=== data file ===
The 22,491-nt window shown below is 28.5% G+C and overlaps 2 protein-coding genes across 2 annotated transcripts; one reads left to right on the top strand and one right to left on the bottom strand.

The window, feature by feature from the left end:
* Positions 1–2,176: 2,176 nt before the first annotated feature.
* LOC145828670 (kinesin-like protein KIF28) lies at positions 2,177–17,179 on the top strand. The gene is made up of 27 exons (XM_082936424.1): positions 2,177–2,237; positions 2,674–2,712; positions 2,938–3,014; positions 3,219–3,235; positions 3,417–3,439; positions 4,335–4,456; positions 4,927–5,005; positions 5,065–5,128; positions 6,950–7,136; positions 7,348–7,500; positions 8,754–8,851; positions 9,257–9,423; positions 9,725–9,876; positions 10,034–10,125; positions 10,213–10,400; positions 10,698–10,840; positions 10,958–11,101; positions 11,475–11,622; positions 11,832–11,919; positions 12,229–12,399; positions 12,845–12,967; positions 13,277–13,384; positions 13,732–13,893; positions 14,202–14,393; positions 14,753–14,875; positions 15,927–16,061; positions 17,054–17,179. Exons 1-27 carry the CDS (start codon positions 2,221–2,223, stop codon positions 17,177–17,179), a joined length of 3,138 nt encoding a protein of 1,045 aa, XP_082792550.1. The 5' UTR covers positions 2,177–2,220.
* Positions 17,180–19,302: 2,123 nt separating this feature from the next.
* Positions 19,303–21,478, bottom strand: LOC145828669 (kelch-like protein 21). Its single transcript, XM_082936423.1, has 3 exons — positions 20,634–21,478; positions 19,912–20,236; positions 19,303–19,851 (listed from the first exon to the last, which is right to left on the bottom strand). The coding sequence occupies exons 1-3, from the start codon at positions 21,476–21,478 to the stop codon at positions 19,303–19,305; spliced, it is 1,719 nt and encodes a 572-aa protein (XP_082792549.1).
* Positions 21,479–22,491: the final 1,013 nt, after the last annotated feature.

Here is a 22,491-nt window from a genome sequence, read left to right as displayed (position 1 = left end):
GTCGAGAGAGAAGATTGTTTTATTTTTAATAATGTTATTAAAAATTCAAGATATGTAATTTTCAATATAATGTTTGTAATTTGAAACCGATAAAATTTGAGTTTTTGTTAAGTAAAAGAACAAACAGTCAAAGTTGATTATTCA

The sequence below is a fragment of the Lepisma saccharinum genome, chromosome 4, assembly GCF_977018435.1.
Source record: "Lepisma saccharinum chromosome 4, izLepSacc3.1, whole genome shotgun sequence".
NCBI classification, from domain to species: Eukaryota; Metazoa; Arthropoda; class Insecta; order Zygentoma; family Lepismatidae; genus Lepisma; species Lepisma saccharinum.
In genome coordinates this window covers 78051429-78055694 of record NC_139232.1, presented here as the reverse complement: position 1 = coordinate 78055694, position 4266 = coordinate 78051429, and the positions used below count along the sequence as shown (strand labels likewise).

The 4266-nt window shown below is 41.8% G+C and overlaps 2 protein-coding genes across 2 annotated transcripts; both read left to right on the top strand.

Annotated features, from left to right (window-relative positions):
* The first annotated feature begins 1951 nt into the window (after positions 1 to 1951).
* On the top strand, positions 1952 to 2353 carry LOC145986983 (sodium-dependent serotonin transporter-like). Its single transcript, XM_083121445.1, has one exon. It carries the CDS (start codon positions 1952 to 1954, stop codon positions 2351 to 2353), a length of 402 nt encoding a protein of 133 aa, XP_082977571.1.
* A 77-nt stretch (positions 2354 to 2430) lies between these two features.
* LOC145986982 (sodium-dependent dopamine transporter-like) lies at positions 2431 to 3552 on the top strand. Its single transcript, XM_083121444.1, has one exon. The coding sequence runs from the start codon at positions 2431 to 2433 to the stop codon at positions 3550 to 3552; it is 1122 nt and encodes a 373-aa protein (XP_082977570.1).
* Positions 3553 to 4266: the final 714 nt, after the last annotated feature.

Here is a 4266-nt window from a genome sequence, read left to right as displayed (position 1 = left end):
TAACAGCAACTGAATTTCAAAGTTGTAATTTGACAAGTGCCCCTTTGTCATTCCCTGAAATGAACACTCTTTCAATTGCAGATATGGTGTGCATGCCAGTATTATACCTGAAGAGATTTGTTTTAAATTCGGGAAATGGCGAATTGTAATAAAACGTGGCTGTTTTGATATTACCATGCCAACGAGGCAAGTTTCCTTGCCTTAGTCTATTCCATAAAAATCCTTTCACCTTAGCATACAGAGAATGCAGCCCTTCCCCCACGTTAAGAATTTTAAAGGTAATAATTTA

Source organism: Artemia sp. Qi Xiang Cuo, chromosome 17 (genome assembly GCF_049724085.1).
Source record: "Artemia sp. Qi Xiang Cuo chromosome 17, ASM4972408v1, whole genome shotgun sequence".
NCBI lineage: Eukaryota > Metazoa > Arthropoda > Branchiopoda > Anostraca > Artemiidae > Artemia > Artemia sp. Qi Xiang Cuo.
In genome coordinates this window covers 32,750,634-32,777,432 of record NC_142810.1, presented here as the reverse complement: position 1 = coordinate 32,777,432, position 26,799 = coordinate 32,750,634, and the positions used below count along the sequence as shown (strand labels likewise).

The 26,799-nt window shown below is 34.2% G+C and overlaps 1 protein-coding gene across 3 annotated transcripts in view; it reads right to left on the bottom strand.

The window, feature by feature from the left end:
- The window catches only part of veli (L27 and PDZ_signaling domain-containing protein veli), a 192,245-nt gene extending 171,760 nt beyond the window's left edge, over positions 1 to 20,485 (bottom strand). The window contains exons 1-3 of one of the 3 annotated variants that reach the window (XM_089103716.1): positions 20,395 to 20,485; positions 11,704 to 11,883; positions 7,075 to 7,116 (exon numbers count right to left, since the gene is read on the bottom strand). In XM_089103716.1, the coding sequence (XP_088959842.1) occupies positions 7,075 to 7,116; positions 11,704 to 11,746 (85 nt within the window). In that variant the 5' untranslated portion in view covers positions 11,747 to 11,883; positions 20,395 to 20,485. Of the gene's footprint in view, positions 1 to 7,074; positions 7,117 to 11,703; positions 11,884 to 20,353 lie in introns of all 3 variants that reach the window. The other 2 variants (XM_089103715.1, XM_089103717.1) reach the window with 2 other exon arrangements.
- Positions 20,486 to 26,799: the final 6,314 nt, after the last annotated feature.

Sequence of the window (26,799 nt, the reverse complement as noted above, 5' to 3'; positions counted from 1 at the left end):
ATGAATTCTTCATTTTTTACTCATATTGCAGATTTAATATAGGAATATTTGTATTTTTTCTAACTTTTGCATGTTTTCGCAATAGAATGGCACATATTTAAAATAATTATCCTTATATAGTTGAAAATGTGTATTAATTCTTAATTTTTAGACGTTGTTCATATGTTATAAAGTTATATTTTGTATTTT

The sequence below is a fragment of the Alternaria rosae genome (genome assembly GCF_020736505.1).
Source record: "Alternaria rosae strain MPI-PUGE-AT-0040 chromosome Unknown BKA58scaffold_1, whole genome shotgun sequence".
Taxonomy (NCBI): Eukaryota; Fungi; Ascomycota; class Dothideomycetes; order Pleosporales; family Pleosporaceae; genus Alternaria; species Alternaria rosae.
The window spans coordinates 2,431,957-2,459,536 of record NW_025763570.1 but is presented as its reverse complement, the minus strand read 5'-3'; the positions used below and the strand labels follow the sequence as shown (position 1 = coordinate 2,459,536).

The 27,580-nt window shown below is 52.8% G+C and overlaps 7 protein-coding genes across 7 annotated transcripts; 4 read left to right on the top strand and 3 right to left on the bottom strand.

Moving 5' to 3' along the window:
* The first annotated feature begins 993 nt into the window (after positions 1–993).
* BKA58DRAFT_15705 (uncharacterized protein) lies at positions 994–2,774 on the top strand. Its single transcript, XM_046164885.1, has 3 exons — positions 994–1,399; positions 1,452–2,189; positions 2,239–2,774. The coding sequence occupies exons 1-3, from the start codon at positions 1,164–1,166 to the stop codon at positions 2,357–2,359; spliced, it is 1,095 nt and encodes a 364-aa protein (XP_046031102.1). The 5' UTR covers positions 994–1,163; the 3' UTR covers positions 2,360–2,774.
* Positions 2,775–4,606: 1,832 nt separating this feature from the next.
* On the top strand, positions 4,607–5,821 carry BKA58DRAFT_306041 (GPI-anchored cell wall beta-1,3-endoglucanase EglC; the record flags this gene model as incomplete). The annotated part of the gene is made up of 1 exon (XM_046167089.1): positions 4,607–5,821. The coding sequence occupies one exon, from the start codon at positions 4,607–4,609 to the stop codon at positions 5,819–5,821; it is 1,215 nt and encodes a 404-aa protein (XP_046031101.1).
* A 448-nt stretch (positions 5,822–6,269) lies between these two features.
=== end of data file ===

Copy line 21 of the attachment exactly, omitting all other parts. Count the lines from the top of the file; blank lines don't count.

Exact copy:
Here is a 4266-nt window from a genome sequence, read left to right as displayed (position 1 = left end):